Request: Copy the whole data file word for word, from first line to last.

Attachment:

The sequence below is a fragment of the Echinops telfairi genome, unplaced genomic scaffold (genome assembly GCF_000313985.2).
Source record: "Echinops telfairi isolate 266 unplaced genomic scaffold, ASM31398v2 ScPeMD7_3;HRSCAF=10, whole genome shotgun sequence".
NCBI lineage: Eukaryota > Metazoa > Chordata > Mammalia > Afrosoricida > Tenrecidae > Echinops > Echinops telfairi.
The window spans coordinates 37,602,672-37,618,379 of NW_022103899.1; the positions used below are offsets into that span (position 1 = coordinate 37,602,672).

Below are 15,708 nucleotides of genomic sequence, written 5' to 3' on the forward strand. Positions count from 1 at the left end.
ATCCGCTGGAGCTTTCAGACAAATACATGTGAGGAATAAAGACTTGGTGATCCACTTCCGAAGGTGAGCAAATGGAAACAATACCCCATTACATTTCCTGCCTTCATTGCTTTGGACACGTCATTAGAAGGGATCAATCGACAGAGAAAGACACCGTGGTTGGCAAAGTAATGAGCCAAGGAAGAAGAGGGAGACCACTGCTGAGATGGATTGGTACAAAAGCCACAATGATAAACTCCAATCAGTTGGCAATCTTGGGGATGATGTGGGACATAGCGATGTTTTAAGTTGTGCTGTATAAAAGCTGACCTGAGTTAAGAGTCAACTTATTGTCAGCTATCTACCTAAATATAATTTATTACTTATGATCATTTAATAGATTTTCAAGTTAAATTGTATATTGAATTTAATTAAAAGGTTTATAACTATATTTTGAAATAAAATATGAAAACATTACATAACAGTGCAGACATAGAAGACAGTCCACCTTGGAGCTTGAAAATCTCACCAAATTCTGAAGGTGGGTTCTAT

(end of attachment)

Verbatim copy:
The sequence below is a fragment of the Echinops telfairi genome, unplaced genomic scaffold (genome assembly GCF_000313985.2).
Source record: "Echinops telfairi isolate 266 unplaced genomic scaffold, ASM31398v2 ScPeMD7_3;HRSCAF=10, whole genome shotgun sequence".
NCBI lineage: Eukaryota > Metazoa > Chordata > Mammalia > Afrosoricida > Tenrecidae > Echinops > Echinops telfairi.
The window spans coordinates 37,602,672-37,618,379 of NW_022103899.1; the positions used below are offsets into that span (position 1 = coordinate 37,602,672).

Below are 15,708 nucleotides of genomic sequence, written 5' to 3' on the forward strand. Positions count from 1 at the left end.
ATCCGCTGGAGCTTTCAGACAAATACATGTGAGGAATAAAGACTTGGTGATCCACTTCCGAAGGTGAGCAAATGGAAACAATACCCCATTACATTTCCTGCCTTCATTGCTTTGGACACGTCATTAGAAGGGATCAATCGACAGAGAAAGACACCGTGGTTGGCAAAGTAATGAGCCAAGGAAGAAGAGGGAGACCACTGCTGAGATGGATTGGTACAAAAGCCACAATGATAAACTCCAATCAGTTGGCAATCTTGGGGATGATGTGGGACATAGCGATGTTTTAAGTTGTGCTGTATAAAAGCTGACCTGAGTTAAGAGTCAACTTATTGTCAGCTATCTACCTAAATATAATTTATTACTTATGATCATTTAATAGATTTTCAAGTTAAATTGTATATTGAATTTAATTAAAAGGTTTATAACTATATTTTGAAATAAAATATGAAAACATTACATAACAGTGCAGACATAGAAGACAGTCCACCTTGGAGCTTGAAAATCTCACCAAATTCTGAAGGTGGGTTCTAT